I love Three Little Figs but it may be a further walk then anticipated. But, it's a really pleasant walk on the Bike path, maybe .5 miles from the drug store parking lot? My favorite thing at Three Little Figs is the Apple Cider Donut Muffin and the fig bar. The fig bars are elusive though, I've only had them once. Actually, the lemon donut muffin is quite tasty as well. I've only had the breakfast sandwiches there but have enjoyed them.

      1. re: beetlebug

        Three Little Figs is on the way to M.F. Dulock (which is about a mile from the T stop).

        1. re: dfan

          My bad. I was thinking that Dulock was next to or across from the nut place.

      2. re: Bob Dobalina

        Don't bother with the Armory - that's a winter farmer's market and doesn't start until December 1. Three Little Figs is awesome though - highly recommend!

        1. re: Bob Dobalina

          Q's Nuts is on the corner of Willow and Highland. They are open 12-8 all days except Monday. They have a delicious assortment of nuts, including lots of samples, and Christina's ice cream, yogurt and sorbet. If only they would put in a table or somewhere to sit while eating said ice cream, we'd probably spend every evening there. Maybe it's better for my waistline if they don't.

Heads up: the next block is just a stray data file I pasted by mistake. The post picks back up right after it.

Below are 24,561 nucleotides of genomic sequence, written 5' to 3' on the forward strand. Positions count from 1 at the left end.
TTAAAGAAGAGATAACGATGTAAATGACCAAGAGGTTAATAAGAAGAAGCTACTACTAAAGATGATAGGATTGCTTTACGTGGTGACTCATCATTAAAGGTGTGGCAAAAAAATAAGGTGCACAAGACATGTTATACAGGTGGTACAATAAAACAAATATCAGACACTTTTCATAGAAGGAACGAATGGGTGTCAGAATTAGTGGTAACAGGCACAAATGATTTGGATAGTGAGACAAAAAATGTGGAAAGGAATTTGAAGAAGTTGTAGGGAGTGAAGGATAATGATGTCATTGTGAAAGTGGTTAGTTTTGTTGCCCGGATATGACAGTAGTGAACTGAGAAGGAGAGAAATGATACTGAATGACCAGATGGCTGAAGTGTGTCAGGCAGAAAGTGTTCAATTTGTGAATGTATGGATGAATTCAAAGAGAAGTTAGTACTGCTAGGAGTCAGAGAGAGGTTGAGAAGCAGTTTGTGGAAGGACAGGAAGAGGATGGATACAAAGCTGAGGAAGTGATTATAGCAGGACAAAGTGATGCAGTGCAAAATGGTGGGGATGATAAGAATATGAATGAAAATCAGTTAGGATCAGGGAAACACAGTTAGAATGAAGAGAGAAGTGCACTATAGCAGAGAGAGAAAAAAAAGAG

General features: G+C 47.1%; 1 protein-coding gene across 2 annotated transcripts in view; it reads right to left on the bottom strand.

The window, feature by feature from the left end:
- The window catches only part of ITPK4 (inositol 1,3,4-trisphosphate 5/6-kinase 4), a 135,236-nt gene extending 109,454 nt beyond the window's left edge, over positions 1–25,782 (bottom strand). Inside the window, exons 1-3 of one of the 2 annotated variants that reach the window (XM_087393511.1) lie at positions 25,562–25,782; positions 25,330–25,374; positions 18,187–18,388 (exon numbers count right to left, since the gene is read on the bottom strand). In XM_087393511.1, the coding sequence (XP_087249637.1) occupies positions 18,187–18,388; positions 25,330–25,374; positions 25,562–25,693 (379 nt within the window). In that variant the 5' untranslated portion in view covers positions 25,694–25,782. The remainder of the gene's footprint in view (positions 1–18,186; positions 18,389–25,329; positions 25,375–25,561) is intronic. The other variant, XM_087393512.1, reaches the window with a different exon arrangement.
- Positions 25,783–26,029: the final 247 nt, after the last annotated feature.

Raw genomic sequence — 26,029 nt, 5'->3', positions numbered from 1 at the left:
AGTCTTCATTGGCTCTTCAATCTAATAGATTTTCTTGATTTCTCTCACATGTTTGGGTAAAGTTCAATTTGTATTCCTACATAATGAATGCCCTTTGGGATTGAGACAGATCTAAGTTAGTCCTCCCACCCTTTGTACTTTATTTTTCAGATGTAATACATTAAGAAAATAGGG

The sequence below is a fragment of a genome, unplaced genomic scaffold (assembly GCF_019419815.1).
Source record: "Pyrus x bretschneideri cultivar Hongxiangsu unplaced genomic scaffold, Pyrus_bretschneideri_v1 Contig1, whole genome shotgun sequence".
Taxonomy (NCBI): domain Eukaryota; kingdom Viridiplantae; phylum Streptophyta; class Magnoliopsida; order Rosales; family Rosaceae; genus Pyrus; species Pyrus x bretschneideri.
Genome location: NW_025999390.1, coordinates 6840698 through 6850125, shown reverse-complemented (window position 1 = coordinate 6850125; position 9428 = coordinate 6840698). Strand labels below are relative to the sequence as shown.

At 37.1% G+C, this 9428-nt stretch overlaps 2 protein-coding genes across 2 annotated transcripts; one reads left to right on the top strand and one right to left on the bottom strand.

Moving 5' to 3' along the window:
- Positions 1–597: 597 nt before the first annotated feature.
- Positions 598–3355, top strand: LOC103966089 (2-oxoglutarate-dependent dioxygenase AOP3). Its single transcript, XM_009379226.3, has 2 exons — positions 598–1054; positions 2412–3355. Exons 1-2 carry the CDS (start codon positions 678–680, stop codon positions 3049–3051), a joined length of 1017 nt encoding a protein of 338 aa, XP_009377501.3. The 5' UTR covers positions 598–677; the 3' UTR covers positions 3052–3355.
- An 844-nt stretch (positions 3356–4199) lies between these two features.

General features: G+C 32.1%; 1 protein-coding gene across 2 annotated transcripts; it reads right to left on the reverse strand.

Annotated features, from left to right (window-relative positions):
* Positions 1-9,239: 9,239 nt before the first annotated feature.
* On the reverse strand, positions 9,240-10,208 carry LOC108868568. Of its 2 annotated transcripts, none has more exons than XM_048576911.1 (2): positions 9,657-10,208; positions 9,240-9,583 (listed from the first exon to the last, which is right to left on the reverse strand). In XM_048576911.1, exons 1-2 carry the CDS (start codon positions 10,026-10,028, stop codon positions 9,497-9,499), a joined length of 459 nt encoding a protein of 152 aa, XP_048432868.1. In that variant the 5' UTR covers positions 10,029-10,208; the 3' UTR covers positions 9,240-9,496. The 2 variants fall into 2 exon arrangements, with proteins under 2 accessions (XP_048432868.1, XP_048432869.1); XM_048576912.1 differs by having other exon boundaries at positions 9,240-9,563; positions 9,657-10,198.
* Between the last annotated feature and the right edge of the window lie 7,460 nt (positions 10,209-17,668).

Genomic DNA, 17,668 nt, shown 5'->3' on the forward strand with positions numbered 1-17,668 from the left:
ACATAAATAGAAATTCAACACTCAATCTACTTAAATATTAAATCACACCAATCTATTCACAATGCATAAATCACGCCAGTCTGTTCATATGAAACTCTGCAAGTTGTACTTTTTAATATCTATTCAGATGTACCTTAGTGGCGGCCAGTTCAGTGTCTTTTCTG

2. How about Dave's Fresh Pasta? Really delicious sandwiches.

          There is also that new falafel place that has a long thread. Unfortunately, I can't remember the name of it, maybe Amsterdam Falafel?

          Another option would be to take the T to porter for lunch and then it's a short walk to Davis. You can go to Cafe Mami in the Porter Exchange Bldg, or Rod Dee across the street.